On Thursday night, the Yankees and Red Sox played an epochal extra-inning game, possibly the most compelling contest of the season to date. This was the game in which Derek Jeter flew like a deranged Superman into the third row of seats in short left field. A consequence of If Jeter Had Wings was that Jeter had to leave the game and the Yankees were out of infielders. Alex Rodriguez slid over to shortstop and Gary Sheffield, who had last played third base in 1993, was called upon to take A-Rod’s place at the hot corner.
Sheffield’s first chance came on a Kevin Millar grounder. The outfielder looped the throw over first base for an error; it was clear that he had forgotten both the range and the mechanics of playing the position. The Red Sox, already up by a run, had Dave McCarty and Cesar Crespo due to bat. An obvious strategic question presented itself: could the Red Sox run up the score by bunting the ball at Sheffield?
NATIONAL LEAGUE EAST
Currently sporting a run differential of just +5, using Lenny Harris as DH in interleague games, and that isn’t helping. 9-13 in June, and if you survey pennant races, it’s just one bad month that sinks many a strong team. Ate Billy Koch’s contract, which was just charity, tied for the league lead in caught stealing, pinch hitters batting .177, one of the worst benches in baseball… These scattershot muttering add up to a strong club being undone by inattention to detail. Reminiscent of some Braves teams of the past which had the pitching and select offensive parts but couldn’t buy a hit off the bench in about 800 post-season series. GRADE: D+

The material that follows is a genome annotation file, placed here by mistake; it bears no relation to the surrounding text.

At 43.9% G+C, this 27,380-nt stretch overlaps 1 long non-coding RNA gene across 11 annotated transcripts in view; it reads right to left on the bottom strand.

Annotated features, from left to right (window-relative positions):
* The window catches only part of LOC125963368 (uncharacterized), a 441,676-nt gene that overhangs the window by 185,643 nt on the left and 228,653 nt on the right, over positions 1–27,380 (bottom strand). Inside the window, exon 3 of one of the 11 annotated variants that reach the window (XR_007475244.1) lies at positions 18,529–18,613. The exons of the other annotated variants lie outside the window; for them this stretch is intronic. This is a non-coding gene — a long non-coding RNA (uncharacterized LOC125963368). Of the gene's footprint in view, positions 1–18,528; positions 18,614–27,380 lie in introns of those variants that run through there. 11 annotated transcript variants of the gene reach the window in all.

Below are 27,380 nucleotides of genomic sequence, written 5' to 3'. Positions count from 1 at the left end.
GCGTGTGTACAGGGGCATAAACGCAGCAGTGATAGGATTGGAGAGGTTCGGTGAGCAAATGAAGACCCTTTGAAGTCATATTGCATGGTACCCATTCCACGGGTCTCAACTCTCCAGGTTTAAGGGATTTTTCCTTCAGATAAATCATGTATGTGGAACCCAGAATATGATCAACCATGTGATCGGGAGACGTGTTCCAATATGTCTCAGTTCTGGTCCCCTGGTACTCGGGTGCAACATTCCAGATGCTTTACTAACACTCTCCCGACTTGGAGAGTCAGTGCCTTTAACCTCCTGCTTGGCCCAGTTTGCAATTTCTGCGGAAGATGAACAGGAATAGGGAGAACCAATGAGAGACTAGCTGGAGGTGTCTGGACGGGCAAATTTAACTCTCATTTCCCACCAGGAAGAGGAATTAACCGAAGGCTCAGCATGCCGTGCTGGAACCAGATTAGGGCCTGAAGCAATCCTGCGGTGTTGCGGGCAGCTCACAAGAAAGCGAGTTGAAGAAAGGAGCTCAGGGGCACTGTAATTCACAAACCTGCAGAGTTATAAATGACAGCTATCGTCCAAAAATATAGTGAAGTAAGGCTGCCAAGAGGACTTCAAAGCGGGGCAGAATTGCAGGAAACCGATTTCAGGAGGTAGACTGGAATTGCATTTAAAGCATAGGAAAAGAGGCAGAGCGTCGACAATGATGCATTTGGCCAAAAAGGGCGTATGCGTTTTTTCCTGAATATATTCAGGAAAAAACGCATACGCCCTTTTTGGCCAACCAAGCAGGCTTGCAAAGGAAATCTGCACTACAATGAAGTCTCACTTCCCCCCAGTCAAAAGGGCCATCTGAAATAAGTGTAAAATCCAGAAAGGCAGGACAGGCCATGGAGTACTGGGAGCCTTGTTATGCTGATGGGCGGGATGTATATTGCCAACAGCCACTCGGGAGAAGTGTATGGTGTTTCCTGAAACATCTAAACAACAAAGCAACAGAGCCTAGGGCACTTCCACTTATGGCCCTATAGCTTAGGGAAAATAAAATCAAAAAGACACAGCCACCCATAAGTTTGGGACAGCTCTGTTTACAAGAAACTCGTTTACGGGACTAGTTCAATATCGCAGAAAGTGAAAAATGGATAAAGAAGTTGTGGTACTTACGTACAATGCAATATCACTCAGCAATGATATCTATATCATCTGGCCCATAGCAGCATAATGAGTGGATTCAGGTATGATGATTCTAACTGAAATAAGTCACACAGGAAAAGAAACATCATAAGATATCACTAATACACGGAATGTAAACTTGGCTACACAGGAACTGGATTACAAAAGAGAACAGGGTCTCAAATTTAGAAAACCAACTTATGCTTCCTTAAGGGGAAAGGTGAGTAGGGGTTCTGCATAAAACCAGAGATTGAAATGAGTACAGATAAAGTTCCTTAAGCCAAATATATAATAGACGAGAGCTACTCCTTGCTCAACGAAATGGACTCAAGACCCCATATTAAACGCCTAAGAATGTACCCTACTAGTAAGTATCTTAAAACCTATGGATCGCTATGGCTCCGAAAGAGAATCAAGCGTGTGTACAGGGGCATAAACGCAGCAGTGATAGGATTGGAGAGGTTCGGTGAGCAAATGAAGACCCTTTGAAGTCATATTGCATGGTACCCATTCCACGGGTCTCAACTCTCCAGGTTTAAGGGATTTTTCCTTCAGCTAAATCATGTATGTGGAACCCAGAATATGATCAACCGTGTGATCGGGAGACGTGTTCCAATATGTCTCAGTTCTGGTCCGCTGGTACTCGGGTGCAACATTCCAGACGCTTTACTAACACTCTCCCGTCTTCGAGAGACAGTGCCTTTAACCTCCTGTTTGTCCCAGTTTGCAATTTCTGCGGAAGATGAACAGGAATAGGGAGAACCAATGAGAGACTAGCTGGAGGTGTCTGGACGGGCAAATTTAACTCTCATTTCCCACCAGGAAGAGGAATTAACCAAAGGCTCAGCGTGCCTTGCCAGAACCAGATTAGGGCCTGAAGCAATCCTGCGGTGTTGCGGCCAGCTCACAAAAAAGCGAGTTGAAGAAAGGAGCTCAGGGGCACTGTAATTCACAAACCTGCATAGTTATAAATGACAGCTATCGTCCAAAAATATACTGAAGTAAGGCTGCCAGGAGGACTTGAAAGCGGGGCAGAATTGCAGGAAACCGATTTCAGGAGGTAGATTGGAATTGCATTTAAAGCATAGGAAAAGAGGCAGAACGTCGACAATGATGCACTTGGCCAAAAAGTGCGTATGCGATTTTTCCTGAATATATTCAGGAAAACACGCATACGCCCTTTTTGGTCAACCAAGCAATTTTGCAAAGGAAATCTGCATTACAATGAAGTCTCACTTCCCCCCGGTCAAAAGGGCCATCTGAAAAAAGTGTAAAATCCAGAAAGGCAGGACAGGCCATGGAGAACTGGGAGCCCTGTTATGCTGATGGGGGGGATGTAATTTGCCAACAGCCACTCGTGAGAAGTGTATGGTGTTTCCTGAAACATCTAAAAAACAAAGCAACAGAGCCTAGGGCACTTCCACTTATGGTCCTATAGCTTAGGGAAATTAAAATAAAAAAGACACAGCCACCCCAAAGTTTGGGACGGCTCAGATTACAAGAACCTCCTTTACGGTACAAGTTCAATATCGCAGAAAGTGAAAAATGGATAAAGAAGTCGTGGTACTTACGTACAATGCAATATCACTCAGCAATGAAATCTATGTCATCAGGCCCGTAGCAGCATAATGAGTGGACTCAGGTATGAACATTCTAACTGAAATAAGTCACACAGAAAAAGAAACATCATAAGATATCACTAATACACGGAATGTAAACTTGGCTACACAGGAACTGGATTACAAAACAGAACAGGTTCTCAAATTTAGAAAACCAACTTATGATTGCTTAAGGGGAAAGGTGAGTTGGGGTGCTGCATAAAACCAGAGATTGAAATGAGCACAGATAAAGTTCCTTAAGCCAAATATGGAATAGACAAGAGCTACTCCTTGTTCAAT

NEW YORK YANKEES
Andruw Jones and his $12.5 million to Yankees in the right deal? It sounds crazy, but the Braves are going nowhere, even in a division in which all the teams forgot to show up (echoes of “What if we gave a war and nobody came?”). If offered a choice between Carlos Beltran and Jones, who would you rather have? Beltran and Jones, both center fielders, are precisely the same age, having been born two days apart.
G AB HR AVG OBP SLG
Jones 1203 4361 233 .267 .341 .494
Beltran 792 3121 121 .287 .352 .482